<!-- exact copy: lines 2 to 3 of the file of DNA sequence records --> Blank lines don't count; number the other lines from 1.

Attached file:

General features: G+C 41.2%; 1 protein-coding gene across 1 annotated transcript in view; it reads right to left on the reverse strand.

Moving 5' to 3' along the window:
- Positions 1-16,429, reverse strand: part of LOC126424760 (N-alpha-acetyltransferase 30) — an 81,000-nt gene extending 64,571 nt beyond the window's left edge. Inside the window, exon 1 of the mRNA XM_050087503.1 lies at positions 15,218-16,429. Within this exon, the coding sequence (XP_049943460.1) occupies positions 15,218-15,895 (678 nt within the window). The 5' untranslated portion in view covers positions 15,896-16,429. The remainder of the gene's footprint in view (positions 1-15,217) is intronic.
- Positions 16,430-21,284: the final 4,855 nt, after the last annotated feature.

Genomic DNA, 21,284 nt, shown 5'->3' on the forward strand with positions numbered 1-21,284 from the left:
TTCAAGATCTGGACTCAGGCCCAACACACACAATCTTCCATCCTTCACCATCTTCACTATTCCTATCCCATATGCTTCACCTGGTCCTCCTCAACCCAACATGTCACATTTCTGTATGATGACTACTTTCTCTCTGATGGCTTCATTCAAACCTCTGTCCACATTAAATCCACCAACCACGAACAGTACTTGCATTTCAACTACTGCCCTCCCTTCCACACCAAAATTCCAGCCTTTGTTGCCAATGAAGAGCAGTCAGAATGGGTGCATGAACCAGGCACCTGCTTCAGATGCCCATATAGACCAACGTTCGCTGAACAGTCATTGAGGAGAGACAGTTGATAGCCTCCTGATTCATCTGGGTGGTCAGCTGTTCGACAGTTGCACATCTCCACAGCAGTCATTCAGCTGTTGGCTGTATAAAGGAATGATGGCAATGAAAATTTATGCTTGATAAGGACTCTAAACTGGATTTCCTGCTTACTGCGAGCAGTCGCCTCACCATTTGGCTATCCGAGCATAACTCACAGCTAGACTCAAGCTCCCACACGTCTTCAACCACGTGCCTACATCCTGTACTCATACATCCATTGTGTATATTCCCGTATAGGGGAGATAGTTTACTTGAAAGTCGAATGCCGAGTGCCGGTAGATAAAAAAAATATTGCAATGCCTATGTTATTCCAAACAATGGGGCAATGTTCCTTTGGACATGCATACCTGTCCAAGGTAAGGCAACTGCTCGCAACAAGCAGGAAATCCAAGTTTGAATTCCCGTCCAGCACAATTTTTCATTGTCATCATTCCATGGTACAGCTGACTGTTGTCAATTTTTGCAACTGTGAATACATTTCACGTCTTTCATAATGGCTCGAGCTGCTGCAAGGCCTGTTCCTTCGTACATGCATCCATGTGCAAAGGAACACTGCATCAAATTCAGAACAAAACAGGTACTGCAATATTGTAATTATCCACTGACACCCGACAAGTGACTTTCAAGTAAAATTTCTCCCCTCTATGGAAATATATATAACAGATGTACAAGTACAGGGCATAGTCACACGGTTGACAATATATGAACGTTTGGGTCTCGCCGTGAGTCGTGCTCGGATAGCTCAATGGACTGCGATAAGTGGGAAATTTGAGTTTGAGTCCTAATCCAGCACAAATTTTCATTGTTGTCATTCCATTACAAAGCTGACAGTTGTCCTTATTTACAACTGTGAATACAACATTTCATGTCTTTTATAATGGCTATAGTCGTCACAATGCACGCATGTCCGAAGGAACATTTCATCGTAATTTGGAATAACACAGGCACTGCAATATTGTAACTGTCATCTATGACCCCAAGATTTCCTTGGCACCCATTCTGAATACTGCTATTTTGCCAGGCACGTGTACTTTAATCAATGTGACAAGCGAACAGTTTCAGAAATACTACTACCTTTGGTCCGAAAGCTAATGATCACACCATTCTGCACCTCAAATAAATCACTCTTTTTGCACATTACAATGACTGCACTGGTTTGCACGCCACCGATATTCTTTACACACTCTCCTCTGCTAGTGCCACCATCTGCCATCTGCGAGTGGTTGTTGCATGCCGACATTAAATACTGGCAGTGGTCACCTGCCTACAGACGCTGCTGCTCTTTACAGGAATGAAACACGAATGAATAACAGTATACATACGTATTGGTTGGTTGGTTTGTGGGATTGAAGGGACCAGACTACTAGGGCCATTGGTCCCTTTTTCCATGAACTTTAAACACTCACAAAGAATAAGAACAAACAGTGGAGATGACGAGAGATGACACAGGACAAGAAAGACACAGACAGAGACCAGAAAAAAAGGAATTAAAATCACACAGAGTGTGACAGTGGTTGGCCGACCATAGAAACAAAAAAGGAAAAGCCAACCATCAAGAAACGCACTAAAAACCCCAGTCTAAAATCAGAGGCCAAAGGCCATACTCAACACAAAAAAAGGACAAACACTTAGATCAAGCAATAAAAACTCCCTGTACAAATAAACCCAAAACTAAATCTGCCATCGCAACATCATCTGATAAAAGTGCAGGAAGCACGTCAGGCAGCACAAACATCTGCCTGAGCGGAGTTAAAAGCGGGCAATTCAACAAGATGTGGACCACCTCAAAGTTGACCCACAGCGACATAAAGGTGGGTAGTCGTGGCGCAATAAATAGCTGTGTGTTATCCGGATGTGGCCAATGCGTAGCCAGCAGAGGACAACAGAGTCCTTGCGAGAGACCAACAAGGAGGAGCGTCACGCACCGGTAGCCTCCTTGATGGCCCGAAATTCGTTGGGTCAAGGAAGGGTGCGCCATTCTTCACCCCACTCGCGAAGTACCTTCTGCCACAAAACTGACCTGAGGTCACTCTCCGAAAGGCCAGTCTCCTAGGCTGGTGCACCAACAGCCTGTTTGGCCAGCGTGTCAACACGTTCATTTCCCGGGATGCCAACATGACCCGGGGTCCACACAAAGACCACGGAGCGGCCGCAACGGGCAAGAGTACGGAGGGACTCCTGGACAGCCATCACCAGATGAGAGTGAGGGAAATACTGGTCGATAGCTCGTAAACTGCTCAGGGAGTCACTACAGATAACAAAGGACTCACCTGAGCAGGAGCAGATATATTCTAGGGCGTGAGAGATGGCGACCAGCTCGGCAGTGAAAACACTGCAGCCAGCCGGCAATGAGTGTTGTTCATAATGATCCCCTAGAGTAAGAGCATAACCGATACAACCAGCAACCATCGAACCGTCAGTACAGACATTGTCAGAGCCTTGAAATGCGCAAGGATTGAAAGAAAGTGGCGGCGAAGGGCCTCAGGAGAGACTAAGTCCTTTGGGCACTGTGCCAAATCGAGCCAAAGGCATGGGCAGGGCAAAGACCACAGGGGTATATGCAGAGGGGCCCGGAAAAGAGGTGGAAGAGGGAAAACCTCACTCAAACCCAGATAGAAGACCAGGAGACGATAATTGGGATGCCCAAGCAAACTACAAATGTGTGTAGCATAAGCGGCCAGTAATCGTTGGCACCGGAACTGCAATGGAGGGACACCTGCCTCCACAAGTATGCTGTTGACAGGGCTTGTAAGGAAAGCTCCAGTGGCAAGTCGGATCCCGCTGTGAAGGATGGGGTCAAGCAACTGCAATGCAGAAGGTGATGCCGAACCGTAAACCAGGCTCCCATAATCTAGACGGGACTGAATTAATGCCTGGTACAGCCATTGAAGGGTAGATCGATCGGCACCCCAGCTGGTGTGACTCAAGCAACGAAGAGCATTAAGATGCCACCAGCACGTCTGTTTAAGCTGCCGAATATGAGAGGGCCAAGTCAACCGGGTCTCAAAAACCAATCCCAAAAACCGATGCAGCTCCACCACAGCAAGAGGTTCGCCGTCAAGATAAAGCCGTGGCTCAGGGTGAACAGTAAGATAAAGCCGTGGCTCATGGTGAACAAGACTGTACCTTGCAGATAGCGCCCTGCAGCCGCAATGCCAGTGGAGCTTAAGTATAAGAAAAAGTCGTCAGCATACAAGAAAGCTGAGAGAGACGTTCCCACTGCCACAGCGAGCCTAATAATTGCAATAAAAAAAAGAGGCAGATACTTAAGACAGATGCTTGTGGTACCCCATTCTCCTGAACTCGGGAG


Moving 5' to 3' along the window:
- Positions 1-16,429, reverse strand: part of LOC126424760 (N-alpha-acetyltransferase 30) — an 81,000-nt gene extending 64,571 nt beyond the window's left edge. Inside the window, exon 1 of the mRNA XM_050087503.1 lies at positions 15,218-16,429. Within this exon, the coding sequence (XP_049943460.1) occupies positions 15,218-15,895 (678 nt within the window). The 5' untranslated portion in view covers positions 15,896-16,429. The remainder of the gene's footprint in view (positions 1-15,217) is intronic.